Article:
Saul Loeb / Reuters

President Donald Trump declared in his inaugural address that the “American carnage” some in the nation were facing “stops right here and stops right now.” At his rallies, he speaks to supporters as if he has lived up to his pledge to “make America great again.” But it’s hard to feel that the United States is “great again” when men born and raised here keep going on mass killing sprees.

Over the weekend, a gunman killed nine people in Dayton, Ohio. Another gunman killed 20 people in El Paso, Texas. The mass carnage was so horrific that the news media scarcely covered the fact that 18 people were shot in Chicago in the space of a few hours late Saturday night and early yesterday morning. A week prior, a gunman killed four people at a garlic festival in Gilroy, California. Earlier this summer, a gunman killed 12 people in Virginia Beach.

Outbreaks of mass carnage now seem as if they can strike anywhere, at any time. Last year, mass shooters killed five in Aurora, Illinois; 12 in Thousand Oaks, California; 11 at a Pittsburgh, Pennsylvania, synagogue; five in Annapolis, Maryland; 10 in Santa Fe, Texas; and 17 in Parkland, Florida, among other episodes. In 2017, a gunman killed 26 in Sutherland Springs, Texas; and another killed 58 in Las Vegas, Nevada. Some Americans suspect that Trump’s extreme rhetoric is partly to blame––that he incites anxiety and hatred, incessantly injects conflict into national life, and brings out the worst in many.

I don’t know if that’s right. Perhaps no recent killer was influenced at all by Trump. Lots of mass shooters predate his tenure. It’s impossible to know for sure, so I don’t blame him. I do wish Trump would speak more responsibly just in case it would help. But we all know he won’t. He won’t restrain himself, even though he can’t know for sure if his words make the problem worse.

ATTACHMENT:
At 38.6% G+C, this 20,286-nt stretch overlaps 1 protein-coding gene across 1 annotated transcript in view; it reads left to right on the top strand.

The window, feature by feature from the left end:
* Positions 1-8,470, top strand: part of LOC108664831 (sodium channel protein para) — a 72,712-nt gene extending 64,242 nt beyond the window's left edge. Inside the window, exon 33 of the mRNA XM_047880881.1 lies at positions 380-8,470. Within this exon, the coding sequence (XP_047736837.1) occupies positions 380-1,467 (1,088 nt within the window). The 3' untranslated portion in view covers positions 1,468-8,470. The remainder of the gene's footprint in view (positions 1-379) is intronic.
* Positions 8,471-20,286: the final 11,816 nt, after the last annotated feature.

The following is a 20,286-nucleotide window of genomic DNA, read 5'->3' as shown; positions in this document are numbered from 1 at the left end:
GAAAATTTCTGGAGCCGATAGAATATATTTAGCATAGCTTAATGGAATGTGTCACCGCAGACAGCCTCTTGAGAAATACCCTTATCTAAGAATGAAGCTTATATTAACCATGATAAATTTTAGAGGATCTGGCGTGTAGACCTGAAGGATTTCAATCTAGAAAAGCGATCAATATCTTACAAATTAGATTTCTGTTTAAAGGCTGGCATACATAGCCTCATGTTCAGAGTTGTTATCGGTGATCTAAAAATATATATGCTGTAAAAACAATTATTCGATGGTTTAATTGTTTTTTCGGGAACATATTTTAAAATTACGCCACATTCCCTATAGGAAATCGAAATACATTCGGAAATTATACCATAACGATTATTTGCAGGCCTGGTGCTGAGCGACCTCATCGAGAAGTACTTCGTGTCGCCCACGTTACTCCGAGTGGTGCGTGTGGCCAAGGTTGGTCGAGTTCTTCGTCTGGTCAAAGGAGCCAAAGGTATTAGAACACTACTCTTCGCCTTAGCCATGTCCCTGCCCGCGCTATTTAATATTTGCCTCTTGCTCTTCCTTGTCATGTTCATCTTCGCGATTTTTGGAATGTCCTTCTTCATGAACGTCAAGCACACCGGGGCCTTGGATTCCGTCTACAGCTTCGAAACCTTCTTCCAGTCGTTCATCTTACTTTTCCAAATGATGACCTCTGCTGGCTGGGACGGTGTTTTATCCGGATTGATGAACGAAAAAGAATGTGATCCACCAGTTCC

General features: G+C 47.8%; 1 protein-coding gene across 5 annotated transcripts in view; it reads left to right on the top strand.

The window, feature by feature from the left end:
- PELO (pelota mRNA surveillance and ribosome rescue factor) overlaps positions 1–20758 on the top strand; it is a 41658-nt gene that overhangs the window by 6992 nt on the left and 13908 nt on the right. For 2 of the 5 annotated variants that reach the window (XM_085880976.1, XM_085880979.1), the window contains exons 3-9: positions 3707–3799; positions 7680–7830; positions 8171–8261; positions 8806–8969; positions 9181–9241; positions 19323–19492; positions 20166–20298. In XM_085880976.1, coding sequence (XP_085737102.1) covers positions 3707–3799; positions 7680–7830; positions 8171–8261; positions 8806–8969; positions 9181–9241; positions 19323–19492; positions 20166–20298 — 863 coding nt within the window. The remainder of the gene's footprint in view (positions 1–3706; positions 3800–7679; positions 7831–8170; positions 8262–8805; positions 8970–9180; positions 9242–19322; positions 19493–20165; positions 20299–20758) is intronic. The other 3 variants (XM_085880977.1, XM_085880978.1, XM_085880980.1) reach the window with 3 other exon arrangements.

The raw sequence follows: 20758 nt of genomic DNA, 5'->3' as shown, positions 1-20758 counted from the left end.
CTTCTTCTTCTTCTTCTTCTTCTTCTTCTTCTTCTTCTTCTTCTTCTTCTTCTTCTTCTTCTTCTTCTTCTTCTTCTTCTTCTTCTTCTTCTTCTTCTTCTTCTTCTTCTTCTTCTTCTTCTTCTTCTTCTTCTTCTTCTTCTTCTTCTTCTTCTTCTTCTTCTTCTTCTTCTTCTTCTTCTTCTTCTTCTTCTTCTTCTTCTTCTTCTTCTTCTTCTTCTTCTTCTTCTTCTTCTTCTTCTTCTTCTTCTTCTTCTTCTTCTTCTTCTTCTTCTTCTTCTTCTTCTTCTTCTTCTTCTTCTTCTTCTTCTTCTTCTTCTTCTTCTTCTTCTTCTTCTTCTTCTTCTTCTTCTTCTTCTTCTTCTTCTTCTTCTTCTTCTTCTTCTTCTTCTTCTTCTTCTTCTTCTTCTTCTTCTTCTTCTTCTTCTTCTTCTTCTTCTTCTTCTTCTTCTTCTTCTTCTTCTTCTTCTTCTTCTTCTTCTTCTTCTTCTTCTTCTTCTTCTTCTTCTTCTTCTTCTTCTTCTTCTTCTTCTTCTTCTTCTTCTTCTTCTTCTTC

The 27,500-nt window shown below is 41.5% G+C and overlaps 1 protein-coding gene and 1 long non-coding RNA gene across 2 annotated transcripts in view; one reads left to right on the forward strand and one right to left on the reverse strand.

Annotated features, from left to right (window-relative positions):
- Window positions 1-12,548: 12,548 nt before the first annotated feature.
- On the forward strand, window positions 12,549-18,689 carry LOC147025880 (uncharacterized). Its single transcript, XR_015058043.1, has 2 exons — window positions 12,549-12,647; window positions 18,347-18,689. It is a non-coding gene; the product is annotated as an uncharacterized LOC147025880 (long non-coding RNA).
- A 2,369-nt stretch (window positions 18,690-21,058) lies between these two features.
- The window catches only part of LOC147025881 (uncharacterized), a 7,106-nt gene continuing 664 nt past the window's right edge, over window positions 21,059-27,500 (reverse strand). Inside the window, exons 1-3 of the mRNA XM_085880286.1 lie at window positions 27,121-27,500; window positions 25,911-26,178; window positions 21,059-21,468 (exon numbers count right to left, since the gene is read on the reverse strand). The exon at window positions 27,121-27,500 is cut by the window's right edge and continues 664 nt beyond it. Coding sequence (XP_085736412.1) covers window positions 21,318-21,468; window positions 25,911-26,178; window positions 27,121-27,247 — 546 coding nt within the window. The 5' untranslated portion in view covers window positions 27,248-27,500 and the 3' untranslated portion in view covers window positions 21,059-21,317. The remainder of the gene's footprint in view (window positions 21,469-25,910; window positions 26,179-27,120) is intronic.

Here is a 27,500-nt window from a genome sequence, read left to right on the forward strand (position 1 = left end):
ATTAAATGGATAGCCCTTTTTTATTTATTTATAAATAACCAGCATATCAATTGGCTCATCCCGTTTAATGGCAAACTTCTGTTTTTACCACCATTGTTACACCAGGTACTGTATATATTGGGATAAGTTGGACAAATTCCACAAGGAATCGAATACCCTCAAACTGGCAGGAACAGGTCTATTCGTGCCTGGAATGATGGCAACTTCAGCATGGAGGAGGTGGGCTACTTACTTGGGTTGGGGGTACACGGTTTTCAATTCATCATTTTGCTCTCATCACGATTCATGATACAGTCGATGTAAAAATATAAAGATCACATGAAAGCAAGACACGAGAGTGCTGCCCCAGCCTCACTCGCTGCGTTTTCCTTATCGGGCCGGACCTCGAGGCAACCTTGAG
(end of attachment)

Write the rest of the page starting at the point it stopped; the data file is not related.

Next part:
When it comes to carnage, he is unlikely to help in any way. How would he? I don’t know if studying gun violence would help, but it doesn’t matter. Trump lacks the focus to create policy solutions, let alone get them passed into law.

I don’t know if inspiring hope and optimism in a majority of Americans would help, but it doesn’t matter. Ronald Reagan could do that. But Trump can’t. I don’t know if being a staid, steady presence in the Oval Office would help, but it doesn’t matter. George H. W. Bush projected calm. But Trump is erratic and flamboyant. I don’t know if seeming to exude genuine empathy for victims would help anyone, but it doesn’t matter. Bill Clinton possessed that ability. But Trump lacks it. I don’t know if soaring oratory that appeals to America’s better angels would help. But it doesn’t matter. Barack Obama could give speeches like that. Trump is wooden when he delivers carefully written remarks. They don’t seem nearly as genuine as when he’s saying something nasty about someone.

Trump will run for reelection in 2020, despite how little he offers.

Americans should remember that when it comes to presiding over the nation in a time of tragedy, he offers less than all his modern predecessors. They should know that he’ll keep using the bully pulpit to stoke anxiety, fear, and bigotry, at the plausible risk of making American carnage more likely; that there is no reason to expect any improvements with time; and that judged against the words about carnage in his inaugural address, he is an undeniable failure.

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